More choice does not necessarily make for happier clients. We see it all the time. We don’t send homeowners to look at tile options at the tile shops in town anymore precisely for this reason. Tile now comes in so many sizes, shapes, colors, patterns and sheens that it is ridiculously overwhelming to walk into a tile shop.  Overwhelming even for us as architects, it would leave our clients pulling their hair out. The psychologist and Swarthmore College professor Barry Schwartz tackles the subject quite well in his TED lecture, The Paradox of Choice:

Schwartz boils it down to a couple of points highly relevant for the design and construction industry. He says that all these choices have 2 negative effects:

1. It produces paralysis rather than liberation; with so many options to choose from people find it very hard to choose at all.
2. Even if we overcome the paralysis and make a choice, we end up less satisfied with the result of the choice than we would be if we had fewer options to choose from. The more options there are the easier it is to regret about the option you chose.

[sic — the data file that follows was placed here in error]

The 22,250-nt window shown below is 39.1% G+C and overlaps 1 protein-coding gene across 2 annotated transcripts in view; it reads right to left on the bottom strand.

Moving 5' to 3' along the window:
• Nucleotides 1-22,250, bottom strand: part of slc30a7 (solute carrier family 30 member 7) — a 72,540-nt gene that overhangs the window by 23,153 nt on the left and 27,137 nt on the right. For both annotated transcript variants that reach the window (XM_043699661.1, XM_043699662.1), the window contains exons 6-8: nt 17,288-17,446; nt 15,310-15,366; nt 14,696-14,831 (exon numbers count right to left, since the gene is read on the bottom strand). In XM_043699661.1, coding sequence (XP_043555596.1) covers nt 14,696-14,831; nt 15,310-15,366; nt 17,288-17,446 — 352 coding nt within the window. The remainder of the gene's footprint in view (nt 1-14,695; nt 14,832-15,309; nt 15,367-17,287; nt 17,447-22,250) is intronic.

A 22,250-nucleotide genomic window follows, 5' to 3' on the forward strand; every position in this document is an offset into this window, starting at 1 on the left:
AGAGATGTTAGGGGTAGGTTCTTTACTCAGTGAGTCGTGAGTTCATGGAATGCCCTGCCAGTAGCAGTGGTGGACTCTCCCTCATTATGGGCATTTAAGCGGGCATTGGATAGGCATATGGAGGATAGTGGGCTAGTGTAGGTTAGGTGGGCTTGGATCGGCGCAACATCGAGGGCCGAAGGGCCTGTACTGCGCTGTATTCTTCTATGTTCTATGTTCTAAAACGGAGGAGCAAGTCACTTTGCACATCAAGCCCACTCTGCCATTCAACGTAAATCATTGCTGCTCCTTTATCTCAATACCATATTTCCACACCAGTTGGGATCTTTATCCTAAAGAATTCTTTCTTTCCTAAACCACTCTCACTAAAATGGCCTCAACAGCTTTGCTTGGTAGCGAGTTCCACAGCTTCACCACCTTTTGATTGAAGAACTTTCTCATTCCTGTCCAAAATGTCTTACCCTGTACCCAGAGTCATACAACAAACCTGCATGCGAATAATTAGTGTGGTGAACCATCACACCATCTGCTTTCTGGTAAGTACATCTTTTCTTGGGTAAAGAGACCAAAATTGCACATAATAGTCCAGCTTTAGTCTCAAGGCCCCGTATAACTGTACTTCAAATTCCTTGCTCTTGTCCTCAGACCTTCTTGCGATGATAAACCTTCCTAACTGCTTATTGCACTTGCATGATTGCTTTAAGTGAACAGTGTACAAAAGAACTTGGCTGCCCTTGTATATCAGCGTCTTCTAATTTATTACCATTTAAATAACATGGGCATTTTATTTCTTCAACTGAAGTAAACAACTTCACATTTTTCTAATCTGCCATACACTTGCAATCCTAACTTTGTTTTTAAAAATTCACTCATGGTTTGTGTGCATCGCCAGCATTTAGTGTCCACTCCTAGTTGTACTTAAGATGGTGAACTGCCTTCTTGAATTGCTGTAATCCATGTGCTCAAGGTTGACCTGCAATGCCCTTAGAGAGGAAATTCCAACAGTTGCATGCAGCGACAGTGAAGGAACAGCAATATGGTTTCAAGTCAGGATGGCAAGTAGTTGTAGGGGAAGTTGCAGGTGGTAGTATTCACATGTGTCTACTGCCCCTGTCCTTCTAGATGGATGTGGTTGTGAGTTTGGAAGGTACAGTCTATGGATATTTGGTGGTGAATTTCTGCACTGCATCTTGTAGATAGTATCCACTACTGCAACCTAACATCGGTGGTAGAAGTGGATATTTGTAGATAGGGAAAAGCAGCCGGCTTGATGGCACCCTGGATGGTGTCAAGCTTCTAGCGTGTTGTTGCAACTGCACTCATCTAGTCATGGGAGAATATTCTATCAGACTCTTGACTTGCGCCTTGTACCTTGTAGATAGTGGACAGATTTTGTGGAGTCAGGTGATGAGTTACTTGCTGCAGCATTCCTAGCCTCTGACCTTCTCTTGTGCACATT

He goes on to say “Adding options to people’s lives can’t help but increase the expectations people have about how good those options will be and what that’s going to produce is less satisfaction with results, even when they’re good results.”

His dialogue is good stuff for us architects to chew on. We wonder if homeowners were more satisfied in times past when there were only a couple types of flooring options, a couple types of window packages, only a handful of faucets. With the options available today it is infeasible on a project with a reasonable budget to explore all the varieties of fixtures, appliances, materials, colors, finishes, etc. In our current culture, we feel it is the architect’s job to help their clients navigate through the options – it’s our job to apply our knowledge and experience to create a filter for all the options out there. In order for this system to work well, we diligently foster our client relationships so they can grow to trust our advice and make sound decisions. It’s a delicate balance, and one in constant flux depending upon the needs, options, the technology, experience and wisdom (of both designer and client). But that’s just our take on the paradox of choice. There are many methods to navigate through the treacherous waters of excessive choice and we’d love to hear from you.